Debt Managements

Do you have to file taxes every year in Canada?

The majority of Canadians must file taxes every year, regardless of whether they owe taxes. If you live in Canada, you must file a tax return with the Canada Revenue Agency (CRA) each year by April 30, although self-employed individuals have until June 15.

These requirements apply to all Canadian residents, as well as international students, seasonal workers, Indigenous people and non-residents with Canadian income.

Learn more about filing your taxes in Canada and the financial implications if you fail to do so every year.

Can you skip a year of filing taxes in Canada?

The only time you can skip your tax filing is when you don’t owe any taxes and aren’t seeking any benefits. If you owe taxes or want to claim any credits or benefits, you must file your taxes each year. Neglecting to file can be classified as tax evasion, which can have significant legal and financial consequences.

Even if you don’t owe taxes, failure to file could disqualify you from receiving certain benefits, such as the Canada Child Benefit (CCB) or the Guaranteed Income Supplement (GIS).

How often do you have to file taxes in Canada?

Taxes must be filed each year by April 30 or June 15 if you or your spouse are self-employed. However, all taxpayers must submit payment by April 30 to avoid fines or penalties. If you own a business, you can file your tax return by June 15 but must pay off your tax debt by April 30.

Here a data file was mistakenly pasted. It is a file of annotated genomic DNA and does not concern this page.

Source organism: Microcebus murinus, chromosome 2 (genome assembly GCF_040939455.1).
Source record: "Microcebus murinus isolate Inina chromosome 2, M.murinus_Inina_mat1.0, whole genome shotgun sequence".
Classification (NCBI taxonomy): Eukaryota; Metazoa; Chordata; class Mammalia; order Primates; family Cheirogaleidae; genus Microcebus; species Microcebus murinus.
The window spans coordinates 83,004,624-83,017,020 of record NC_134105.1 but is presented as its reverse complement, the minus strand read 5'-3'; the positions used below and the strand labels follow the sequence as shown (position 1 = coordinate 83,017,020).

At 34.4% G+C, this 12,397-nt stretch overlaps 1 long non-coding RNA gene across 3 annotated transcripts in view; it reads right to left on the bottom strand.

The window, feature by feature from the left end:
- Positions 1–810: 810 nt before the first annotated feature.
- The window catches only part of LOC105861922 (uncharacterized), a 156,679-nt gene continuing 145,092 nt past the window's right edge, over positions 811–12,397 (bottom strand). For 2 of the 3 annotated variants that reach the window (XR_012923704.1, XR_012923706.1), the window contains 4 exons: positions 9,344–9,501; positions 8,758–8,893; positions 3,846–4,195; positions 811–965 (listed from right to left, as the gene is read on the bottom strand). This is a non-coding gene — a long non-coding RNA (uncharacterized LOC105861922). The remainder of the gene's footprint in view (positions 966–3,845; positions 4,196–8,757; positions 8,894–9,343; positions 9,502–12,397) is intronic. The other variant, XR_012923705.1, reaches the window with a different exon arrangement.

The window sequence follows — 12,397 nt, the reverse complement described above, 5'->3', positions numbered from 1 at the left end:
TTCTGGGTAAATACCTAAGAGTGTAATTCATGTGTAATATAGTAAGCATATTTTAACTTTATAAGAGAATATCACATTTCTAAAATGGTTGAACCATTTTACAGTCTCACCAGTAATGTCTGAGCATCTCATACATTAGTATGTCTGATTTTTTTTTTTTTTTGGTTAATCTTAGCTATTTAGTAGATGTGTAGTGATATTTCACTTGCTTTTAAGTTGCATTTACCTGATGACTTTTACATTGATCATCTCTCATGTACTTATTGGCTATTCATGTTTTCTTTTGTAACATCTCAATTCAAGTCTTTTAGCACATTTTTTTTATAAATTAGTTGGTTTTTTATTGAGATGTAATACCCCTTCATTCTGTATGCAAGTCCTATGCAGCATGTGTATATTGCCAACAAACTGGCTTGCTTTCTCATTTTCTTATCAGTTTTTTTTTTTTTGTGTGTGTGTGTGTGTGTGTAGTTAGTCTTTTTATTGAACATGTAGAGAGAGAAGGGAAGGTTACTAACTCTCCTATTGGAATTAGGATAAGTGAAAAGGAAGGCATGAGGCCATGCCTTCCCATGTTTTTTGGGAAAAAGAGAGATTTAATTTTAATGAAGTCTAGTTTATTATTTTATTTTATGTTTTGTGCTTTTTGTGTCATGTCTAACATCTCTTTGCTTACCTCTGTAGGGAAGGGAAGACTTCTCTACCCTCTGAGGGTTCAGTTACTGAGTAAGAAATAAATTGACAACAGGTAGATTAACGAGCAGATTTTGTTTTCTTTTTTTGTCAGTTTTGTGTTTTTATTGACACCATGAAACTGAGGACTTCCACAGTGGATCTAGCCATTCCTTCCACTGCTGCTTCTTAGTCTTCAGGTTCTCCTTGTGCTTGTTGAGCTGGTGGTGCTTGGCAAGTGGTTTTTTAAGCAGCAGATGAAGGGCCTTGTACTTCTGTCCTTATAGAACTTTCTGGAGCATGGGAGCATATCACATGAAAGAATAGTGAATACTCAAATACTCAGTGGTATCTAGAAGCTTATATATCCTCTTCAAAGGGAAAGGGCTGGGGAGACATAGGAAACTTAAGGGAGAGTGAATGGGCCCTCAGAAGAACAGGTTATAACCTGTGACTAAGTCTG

What happens if you don’t file your taxes in Canada?

At a minimum, failure to file your taxes prevents you from taking advantage of benefits such as the GST/HST credit or CCB. However, if you owe taxes, failure to file could result in significant legal and financial penalties.

like Yannick LemayLearning Program Leader and Tax Specialist at H&R block Mentioned in Moolala: Money Made Simple Podcast“The reality is that there are very serious and serious consequences for not reporting your income, and this could of course result in penalties and interest on the amount you owe… and could even lead to criminal charges.”


Besides the significant interest that is applied to unpaid balances, failing to file your tax return triggers another consequence: penalties. The penalties are harsh! If you fail to file your 2023 return by April 30, 2024, anything you owe will be assessed a late penalty of 5% of the unpaid tax plus 1% for each full month late, for up to 12 months. So, for example, if you don’t file your 2023 return until April 2025, you’ll face a 17% penalty on any balance you owe, plus interest at the specified rate.